20 September 2018
Bob Cunneen, Senior Economist and Portfolio Specialist
China's monetary condition indicators
Source: Federal Reserve Bank of St Louis and Reuters Datastream
President Trump has just confirmed another 10% tariff on US$200 billion in imported goods from China. This is the second round of ‘Trump’s trade war’ following the earlier 25% tariff on US$50 billion on Chinese imports. So President Trump has effectively escalated the conflict since the bold Twitter tweet that “trade wars are good and easy to win”.
China’s tariff response has been more modest. China has imposed tariffs on US imports totalling only US$110 billion. China’s restraint in applying equivalent tariffs may reflect a number of factors. China imported only US$130 billion in goods from the US in 2017, so is running out of goods to apply tariffs to. China also wishes to negotiate an early end to this trade war given the downside risk to their economy. A trade war could lower China’s economic growth by up to 1% by penalising exports and damaging investment.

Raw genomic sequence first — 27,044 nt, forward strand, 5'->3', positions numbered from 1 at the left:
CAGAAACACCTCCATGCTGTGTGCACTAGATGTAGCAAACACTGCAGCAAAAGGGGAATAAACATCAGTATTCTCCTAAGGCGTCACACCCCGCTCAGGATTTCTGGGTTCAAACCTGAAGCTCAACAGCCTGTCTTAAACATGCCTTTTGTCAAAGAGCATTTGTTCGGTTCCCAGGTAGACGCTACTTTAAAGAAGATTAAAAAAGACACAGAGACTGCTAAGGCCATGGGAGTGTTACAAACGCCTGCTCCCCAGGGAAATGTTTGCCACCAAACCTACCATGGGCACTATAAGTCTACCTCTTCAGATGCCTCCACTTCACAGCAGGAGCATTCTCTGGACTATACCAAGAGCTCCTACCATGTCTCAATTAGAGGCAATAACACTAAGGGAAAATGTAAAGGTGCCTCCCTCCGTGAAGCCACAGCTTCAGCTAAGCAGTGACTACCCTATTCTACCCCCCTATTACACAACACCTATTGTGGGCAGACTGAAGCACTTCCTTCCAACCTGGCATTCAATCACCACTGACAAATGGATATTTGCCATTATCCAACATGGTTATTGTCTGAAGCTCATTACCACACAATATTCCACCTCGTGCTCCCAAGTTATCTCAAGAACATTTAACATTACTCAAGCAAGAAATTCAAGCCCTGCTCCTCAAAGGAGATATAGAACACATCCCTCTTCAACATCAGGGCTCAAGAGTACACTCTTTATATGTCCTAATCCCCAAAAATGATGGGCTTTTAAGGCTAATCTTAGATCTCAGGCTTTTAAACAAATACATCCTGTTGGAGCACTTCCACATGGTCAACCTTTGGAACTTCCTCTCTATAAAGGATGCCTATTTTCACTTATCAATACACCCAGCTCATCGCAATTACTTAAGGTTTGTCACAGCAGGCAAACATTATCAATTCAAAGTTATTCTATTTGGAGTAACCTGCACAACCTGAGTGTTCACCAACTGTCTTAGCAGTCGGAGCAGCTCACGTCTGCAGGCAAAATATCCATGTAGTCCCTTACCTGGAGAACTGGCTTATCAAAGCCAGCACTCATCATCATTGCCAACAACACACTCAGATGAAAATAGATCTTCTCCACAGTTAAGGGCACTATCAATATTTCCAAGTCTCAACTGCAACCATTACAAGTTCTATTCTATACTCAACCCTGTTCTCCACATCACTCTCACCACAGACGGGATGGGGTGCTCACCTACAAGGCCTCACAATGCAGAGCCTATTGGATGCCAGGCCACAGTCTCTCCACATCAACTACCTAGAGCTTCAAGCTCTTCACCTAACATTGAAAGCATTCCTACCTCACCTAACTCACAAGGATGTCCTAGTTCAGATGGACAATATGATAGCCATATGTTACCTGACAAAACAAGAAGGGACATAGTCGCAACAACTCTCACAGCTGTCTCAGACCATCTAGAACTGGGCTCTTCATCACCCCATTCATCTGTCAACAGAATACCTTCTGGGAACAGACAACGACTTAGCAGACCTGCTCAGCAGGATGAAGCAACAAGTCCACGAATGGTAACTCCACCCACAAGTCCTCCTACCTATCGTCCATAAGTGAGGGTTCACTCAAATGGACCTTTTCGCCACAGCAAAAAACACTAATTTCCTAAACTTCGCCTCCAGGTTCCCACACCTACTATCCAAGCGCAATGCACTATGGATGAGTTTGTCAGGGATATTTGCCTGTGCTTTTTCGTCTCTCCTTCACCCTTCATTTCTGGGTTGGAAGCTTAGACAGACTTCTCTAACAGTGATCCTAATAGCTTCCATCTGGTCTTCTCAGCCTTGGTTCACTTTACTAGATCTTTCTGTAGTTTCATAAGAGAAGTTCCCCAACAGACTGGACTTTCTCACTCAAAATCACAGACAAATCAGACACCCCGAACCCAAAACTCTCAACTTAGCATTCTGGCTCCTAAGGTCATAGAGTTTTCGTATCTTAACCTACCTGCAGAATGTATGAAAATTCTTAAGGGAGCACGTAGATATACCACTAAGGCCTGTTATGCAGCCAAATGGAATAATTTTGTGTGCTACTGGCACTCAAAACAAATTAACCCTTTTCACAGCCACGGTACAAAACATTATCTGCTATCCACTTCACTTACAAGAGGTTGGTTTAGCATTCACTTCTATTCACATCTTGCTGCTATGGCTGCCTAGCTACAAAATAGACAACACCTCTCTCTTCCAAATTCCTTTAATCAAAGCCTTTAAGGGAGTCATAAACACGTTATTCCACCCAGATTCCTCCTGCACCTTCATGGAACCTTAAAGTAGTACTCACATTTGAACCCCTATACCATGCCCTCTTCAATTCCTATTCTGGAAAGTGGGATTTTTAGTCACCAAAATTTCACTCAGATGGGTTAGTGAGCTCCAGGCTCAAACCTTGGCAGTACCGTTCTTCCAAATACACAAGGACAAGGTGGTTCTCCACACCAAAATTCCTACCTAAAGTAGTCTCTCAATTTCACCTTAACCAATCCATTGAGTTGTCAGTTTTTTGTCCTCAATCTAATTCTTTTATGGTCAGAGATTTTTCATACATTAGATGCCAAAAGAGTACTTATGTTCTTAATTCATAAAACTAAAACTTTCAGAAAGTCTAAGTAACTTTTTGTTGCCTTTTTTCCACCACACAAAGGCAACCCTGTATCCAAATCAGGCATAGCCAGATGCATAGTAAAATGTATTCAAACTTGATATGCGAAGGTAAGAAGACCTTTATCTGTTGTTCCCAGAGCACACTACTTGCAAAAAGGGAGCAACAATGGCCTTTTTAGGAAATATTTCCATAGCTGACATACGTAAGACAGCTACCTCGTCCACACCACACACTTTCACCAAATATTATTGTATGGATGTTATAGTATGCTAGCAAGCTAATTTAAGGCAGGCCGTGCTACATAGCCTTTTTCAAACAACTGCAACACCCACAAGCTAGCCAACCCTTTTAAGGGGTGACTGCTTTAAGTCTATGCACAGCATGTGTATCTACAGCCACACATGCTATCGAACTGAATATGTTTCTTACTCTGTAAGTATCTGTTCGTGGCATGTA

Where China has been more active in defending their economy is by providing easier monetary conditions. China’s central bank has assertively added cash to the financial system which has lowered interbank interest rates from 4% to 2.6% since May (blue line). This should eventually lead to lower interest rates for businesses and households. China has also guided the Chinese currency to fall by 7% against the US dollar (red line). This should help Chinese exports to stay price competitive. Both of these Chinese monetary measures are critical parts of the Great Wall’s defence against President Trump’s trade threat.
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